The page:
A Comparison List of Website Hosting for Small Businesses

With so many small businesses still struggling to establish a website, the choice of hosting has been numerous – and complicated.  To make the choices a bit simplier and to help small businesses evaluate hosting option, take a look at this excel list of hosting options (with a few other packages thrown in).  The comparison runs the gamut from Intuit (which also offers its web building services to Verizon) to dedicated hosting for Fatcow and, of course, Godaddy.  Click here for a downloadable pdf of hosting solutions.

Keep a few aspects in mind:

  • Some options can limit operational capability.  I have seen one business rely on the now-defunct Microsoft Officelive but because there was no MySQL, PHP, or other backend applications required at the site, the business was limited in creating features for visitors, some of which were revenue generating.
  • For frequent updates, Use a FTP Client to upload large number of files quickly into your website – Fetch Softworks offers an excellent client, as is Filezilla. Filezilla is free; Fetch is an Mac-only client but inexpensive $49.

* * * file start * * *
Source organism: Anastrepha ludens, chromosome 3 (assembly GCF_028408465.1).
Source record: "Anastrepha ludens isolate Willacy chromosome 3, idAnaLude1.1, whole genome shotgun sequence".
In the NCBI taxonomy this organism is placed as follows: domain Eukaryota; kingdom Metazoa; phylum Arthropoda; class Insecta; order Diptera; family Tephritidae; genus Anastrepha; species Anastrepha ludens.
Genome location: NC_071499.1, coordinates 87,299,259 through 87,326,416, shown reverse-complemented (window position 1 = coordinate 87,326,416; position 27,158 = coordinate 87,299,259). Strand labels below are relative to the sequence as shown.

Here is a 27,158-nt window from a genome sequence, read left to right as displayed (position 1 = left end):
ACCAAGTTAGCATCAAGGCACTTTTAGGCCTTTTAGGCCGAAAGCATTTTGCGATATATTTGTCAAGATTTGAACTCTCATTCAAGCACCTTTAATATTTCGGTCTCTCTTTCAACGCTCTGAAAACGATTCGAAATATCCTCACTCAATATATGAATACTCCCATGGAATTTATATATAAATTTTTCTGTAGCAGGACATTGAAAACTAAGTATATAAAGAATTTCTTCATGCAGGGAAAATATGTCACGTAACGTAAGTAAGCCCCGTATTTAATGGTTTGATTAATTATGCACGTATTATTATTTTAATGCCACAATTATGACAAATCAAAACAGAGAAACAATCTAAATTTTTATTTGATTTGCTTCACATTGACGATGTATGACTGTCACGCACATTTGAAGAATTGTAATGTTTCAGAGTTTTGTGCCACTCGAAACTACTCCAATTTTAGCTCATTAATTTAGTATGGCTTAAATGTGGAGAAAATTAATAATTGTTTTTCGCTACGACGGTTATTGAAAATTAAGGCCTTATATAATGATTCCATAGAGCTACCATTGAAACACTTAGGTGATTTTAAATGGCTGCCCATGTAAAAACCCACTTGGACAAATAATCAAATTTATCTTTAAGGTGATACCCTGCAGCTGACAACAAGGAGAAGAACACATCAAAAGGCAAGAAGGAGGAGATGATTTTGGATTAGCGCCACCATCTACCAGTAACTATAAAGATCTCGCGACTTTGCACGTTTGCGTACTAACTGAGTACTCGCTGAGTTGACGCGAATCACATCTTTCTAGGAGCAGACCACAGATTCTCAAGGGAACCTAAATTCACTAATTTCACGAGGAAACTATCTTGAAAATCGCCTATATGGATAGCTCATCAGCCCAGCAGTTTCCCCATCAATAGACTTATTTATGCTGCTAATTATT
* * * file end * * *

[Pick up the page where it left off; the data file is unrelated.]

• For those using WordPress, include the Add from Server plug in (author Dion Hulse) with your file server. The plugin is especially useful for large image files – once uploaded media files need to be placed in the correct directory to be accessible for post, so essentially the plugin is an additional required tool if confronted with a large number of media files with some larger than the wordpress filesize limit.
  • Consider customer service and support as a factor – many hosting services are similar technological features and benefits across the board.  Good customer service is essential for the hang ups that can occur with a website or blog.



When Custom Variables Are Consistently Useful: Customer segmentation by membership

New York Times ad for subscriptions

Ah, the New York Times. A paper with global stature.  No paper made more significant headlines of its own in the online world when the New York Times announced its digital subscription program (details here). The skinny is that visitors who are not subscribers can view up to 20 post in a month, while subscribers of one of three digital news packages have unlimited access. When non-subscribers click on their 21st article, they can purchase a subscription. The plan was implement in March 2011, and the jury is still out on how well the paywall plan is working. New York Times is noted to be the largest newspaper publisher who has implementing a paywall.